….and I don’t mean this one!
Just thought I’d start this out with a little bit of humor and show you how close to me my cat likes to be. When we first began our search for a 6 month place to live, finding one with a garage was high on the list. This proved to be hard to come by and now I really like my little corner of the bedroom where the bench is set up. An advantage too, is that my Oriental Shorthair (who is bonded with me to the max) can spend more time in my company. I also wanted to use the title as a lead in to my self imposed teaching. The phrase, more than one way to skin a cat; is one I used when I taught construction at the boy’s prison — funny how some of the boys took that literally! Just as I explained to them that there can be more than one way to complete a job successfully, now that I’m on the other side of the desk I’m reminded of exactly how true that is. While watching both of the workshops I’m enrolled in I see differences in Mary May and Chris Pye approaches as they do similar work. My task as the student is to experiment using both of their techniques or a modification of them to see which works best for me. It’s a definite learning process that brings me enjoyment and maybe a bit of frustration thrown in for good measure too!
This project is one I wanted to incorporate into a picture frame. It’s based on a mirror frame that Chris Pye has on his site. Essentially it has an 8″ diameter mirror on a flat piece of Lime wood , I was attracted to the leaf motifs in the corners and thought they could be incorporated into a design for a frame. This is the first attempt on a piece of the Basswood brought from home that is somewhat grainy — excuse? yep! After quite a bit of experimentation this is the final result. It’s interesting, being on the student side of the desk and watching CP (Chris Pye) take out those little pieces that outline the edges of the leaf — cut here, cut there, and out it pops! Took quite some time and practice to get that process down. Just a side note here, I have some friends (you know who you are Bill!) that have suggested that if I didn’t spend the time to photograph and blog I could probably get done quicker. The bottom line is that by following this process it makes me stop and think, plus there is now reference material on line for me to refresh my memory when this process is needed again.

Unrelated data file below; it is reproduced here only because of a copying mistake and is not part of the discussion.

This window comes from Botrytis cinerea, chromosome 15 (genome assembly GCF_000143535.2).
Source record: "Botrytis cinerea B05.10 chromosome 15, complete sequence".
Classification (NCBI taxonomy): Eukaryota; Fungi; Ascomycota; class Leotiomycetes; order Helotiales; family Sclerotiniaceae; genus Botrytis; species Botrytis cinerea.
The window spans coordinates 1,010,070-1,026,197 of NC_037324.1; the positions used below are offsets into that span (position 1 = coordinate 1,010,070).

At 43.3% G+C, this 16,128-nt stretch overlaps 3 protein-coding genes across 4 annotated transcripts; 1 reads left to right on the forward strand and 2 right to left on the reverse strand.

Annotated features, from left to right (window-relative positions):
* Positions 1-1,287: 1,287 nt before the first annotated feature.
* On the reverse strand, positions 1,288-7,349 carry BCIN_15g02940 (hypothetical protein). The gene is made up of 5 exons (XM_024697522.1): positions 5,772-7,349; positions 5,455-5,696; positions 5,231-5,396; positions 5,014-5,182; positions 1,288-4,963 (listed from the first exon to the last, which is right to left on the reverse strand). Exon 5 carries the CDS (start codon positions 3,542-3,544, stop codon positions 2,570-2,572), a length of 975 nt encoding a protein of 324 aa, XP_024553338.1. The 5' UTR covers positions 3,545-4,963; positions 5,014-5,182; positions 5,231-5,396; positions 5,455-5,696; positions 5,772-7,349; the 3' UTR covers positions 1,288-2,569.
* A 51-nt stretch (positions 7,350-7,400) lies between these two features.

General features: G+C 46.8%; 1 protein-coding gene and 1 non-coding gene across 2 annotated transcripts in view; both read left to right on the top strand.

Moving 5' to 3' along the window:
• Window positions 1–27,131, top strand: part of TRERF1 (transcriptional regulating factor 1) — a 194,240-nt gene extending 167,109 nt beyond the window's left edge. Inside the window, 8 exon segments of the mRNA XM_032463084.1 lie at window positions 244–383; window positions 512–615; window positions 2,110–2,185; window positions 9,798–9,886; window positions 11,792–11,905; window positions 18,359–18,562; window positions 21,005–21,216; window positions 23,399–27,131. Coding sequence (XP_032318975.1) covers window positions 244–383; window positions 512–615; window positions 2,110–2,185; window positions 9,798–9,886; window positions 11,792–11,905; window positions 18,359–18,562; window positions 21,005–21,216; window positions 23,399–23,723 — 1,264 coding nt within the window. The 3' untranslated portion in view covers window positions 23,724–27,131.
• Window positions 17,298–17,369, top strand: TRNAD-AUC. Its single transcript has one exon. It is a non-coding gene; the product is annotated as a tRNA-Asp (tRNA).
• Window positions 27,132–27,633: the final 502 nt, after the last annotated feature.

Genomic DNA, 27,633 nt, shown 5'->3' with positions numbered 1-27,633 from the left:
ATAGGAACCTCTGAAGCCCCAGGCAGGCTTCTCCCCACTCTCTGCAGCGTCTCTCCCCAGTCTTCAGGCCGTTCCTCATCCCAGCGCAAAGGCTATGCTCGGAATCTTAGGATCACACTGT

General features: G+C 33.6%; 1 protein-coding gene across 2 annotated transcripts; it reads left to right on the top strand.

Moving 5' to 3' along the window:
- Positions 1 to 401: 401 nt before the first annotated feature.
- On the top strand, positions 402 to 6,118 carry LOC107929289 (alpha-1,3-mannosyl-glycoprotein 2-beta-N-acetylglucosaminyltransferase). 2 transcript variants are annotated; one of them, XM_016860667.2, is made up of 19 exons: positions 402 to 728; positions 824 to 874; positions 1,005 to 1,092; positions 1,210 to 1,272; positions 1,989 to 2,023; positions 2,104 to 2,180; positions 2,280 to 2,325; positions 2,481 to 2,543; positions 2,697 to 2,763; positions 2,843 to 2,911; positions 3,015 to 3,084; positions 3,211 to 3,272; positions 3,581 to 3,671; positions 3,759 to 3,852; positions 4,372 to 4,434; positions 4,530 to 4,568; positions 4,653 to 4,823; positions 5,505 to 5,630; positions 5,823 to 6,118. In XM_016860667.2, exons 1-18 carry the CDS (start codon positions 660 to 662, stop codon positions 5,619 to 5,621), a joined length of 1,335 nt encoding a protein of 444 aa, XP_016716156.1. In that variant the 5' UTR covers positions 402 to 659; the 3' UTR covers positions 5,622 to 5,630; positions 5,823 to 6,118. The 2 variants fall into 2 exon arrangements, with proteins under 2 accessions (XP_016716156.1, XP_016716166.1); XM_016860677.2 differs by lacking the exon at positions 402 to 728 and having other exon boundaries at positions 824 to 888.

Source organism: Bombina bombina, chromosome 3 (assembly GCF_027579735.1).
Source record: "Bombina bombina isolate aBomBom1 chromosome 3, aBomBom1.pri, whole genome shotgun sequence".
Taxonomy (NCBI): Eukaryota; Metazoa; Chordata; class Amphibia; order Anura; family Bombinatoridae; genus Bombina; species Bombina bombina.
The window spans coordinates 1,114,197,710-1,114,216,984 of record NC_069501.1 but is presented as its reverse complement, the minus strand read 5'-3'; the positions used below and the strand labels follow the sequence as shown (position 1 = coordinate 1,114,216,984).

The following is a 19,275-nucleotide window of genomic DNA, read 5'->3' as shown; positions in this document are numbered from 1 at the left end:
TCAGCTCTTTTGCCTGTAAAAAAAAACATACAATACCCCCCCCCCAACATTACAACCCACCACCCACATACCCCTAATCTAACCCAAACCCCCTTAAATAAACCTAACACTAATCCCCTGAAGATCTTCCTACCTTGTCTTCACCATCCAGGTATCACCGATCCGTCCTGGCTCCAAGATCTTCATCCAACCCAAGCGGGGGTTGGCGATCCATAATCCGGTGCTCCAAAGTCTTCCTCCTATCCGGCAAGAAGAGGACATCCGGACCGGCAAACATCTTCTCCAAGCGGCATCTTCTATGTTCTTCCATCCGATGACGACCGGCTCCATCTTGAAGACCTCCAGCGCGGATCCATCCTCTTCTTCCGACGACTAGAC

The next step was putting this leaf motif onto another Basswood piece, this time mocked up to mimic the miter joinery found on picture frames. Grain direction would really be interesting here! I had some concern about the boss in the center of the leaves but the results were acceptable. Laying out the inner curve was interesting and will be even more so when it comes time to do the actual frame. That penciled in line on the inner edge shows where there is a ridge on the actual molding.
Okay, it didn’t come out too badly on the flat surface in #2 but the frame in mind has a very pronounced ridge and cove to it’s profile. MM (Mary May) had a video where she did an altar piece that was already assembled with mitered joints. Watching that gave some inspiration of how I may approach this. Lay-out was tricky but I’ll explain that more when I do the actual frame. Here’s a piece of the molding with the design partially drawn on it. It’s not mitered so that’s only penciled in. The design will have two “ribbons” that separate in the corners and I’d like to have them crisscross in the middle of each leg.
Work began by rounding over the pronounced ridge before starting work on the design itself. Any problems encountered now will only be magnified when working on the already assembled. In any case here’s the results on the molding profile sample. I can see I was a bit too aggressive with the initial outline of the area with the V-tool. Also need to be more careful to maintain a uniform width where the ribbon dives into the corner. All I can say is “so far – so good”. Many unknowns at this point which can only be solved by doing. The carving needs to be deep enough to be clear under the gesso (sealer/burnisher) but not so deep that it’s difficult to lay the leaf without it cracking and leaving many voids. Onward and upward — anxious to see how this will all end on my first, Scottsdale Adventure frame! I’ll leave you with this picture of the pre-assembled, uncarved frame and the sample piece. This frame is for an 8″ x 10″ painting.